My role was as Producer/Director/Cinematographer and helped to direct the editing process. As a group we rotated many roles and everyone tried to input as many ideas as possible. This seemed to work really well and I am proud of our final piece.

If I could improve anything I would improve time management. We needed longer to perfect our edit with attention to color grading and contrast. I’d also like to add in an additional shot of our actress stepping into the doorway before the close up. It would give the audience more information, yet something we didn’t consider until the edit when we had no time to shoot additional scenes.


184jkim• (2014) Edward hopper – ‘Western Motel’ 1957. Available at: https://jkim184.wordpress.com/2014/12/12/edward-hopper-western-motel-1957/ (Accessed: 5 November 2016).

30774, fra (2012) 26 movie opening sequence with a great idea. Available at: https://thisisnotadvertising.wordpress.com/2012/10/11/26-movie-opening-sequence-with-a-great-idea/ (Accessed: 3 December 2016).

Artist, C. and work, orphan (1957) Western motel. Available at: http://artgallery.yale.edu/collections/objects/52875 (Accessed: 4 November 2016).

Bass, E. of S. (2013) Film posters. Available at: http://www.saulbassposterarchive.com/gallery/film-posters/ (Accessed: 3 November 2016).

Block or Die: Lessons from Orson Welles (no date) Available at: http://nofilmschool.com/2016/11/pre-blocking-movies-orson-welles (Accessed: 17 November 2016).

Brown, B. (2011) Cinematography: Theory and practice, Second edition: Image making for Cinematographers and directors. 2nd edn. Amsterdam: Elsevier/Focal Press.

BUFVC (2002a) Home · BoB. Available at: https://learningonscreen.ac.uk/ondemand/index.php/prog/0000E859?bcast=122012920 (Accessed: 20 November 2016).

BUFVC (2002b) Home · BoB. Available at: https://learningonscreen.ac.uk/ondemand/index.php/prog/000E6839?bcast=106277896 (Accessed: 25 November 2016).

Bunge, M. (2014) Psycho (1960) vs. Psycho (1998). Available at: http://kimt.com/2014/11/14/psycho-1960-vs-psycho-1998/ (Accessed: 26 November 2016).

Conard, M.T. and Porfirio, R. (2006) The philosophy of film noir. United States: The University Press of Kentucky.

Crowther, B. (1989) Film noir: Reflections in a dark mirror. New York: Continuum Intl Pub Group.

Double Indemnity (1944) Available at: https://www.netflix.com/title/60030178 (Accessed: 10 November 2016).

Edward hopper (2016) in Wikipedia. Available at: https://en.wikipedia.org/wiki/Edward_Hopper (Accessed: 4 November 2016).

Film noir – films (2016) Available at: http://www.filmsite.org/filmnoir.html (Accessed: 1 December 2016).

Film noir | the movie title stills collection (no date) Available at: http://annyas.com/screenshots/film-noir/ (Accessed: 4 December 2016).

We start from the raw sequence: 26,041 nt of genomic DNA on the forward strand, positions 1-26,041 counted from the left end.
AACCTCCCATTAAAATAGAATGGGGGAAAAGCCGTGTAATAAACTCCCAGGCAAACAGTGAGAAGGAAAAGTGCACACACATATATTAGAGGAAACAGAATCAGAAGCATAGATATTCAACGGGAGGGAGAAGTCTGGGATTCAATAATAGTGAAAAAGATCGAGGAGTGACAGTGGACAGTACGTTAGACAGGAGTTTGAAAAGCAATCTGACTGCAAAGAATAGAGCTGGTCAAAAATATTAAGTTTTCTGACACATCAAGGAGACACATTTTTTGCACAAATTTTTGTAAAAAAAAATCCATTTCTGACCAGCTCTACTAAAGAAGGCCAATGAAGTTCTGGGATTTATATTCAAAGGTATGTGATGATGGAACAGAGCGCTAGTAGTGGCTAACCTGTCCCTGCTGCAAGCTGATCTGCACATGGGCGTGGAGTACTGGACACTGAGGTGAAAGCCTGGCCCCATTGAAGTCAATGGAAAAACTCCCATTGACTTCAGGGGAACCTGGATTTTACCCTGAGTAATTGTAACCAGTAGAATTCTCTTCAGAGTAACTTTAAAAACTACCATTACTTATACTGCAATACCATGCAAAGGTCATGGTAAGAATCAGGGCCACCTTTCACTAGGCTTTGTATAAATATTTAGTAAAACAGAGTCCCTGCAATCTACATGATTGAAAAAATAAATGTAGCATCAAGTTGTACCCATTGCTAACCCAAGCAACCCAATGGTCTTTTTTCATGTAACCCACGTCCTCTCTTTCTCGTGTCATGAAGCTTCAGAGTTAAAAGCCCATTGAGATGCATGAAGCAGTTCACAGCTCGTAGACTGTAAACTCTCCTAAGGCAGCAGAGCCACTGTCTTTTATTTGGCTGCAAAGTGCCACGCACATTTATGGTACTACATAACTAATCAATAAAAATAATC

FilmmakerIQ (2016a) 5 elements of a great Chroma key. Available at: http://filmmakeriq.com/lessons/5-elements-of-a-great-chromakey/ (Accessed: 1 December 2016).

FilmmakerIQ (2016b) The basics of lighting for film noir. Available at: http://filmmakeriq.com/lessons/the-basics-of-lighting-for-film-noir/ (Accessed: 14 November 2016).

jfkturner and profile, V. my complete (1922) Light and dark. Available at: http://thedelightsofseeing.blogspot.co.uk/2010/11/light-and-dark.html (Accessed: 13 November 2016).

JOHN ALTON (1955) Available at: http://www.cinematographers.nl/GreatDoPh/alton.htm (Accessed: 4 November 2016).

Kaufman, D. (2015) ‘Better call Saul’: The formats, framing and film noir influences of the series. Available at: http://www.creativeplanetnetwork.com/news/produce/better-call-saul-formats-framing-and-film-noir-influences-series/608600 (Accessed: 8 November 2016).

Late work (2013) Available at: http://www.artic.edu/aic/collections/exhibitions/hopper/latework (Accessed: 5 November 2016).

Mc, W. and profile, V. my complete (2013) CHARACTERISTICS OF FILM NOIR. Available at: http://filmnoir-sunsetboulevard.blogspot.co.uk/2013/04/characteristics-of-film-noir.html (Accessed: 8 November 2016).

Naremore, J. (2008) More than night: Film noir in its contexts. 2nd edn. Berkeley: University of California Press.

Renée, V. (2014) Fog, smoke, & haze: The Swiss army knives of cinematography tools. Available at: http://nofilmschool.com/2014/05/fog-smoke-haze-the-swiss-army-knives-of-cinematography-tools (Accessed: 27 November 2016).

Saul Bass title sequences 1959 – 1962 | the movie title stills collection (1964) Available at: http://annyas.com/screenshots/saul-bass-title-sequences-3/ (Accessed: 3 November 2016).

TheOnlyZaboy (2015) Memento, the neo noir. Available at: https://www.youtube.com/watch?v=aLgiRkriG6E (Accessed: 8 December 2016).

Touch of Evil (1958) Available at: https://www.netflix.com/title/60002728 (Accessed: 17 November 2016).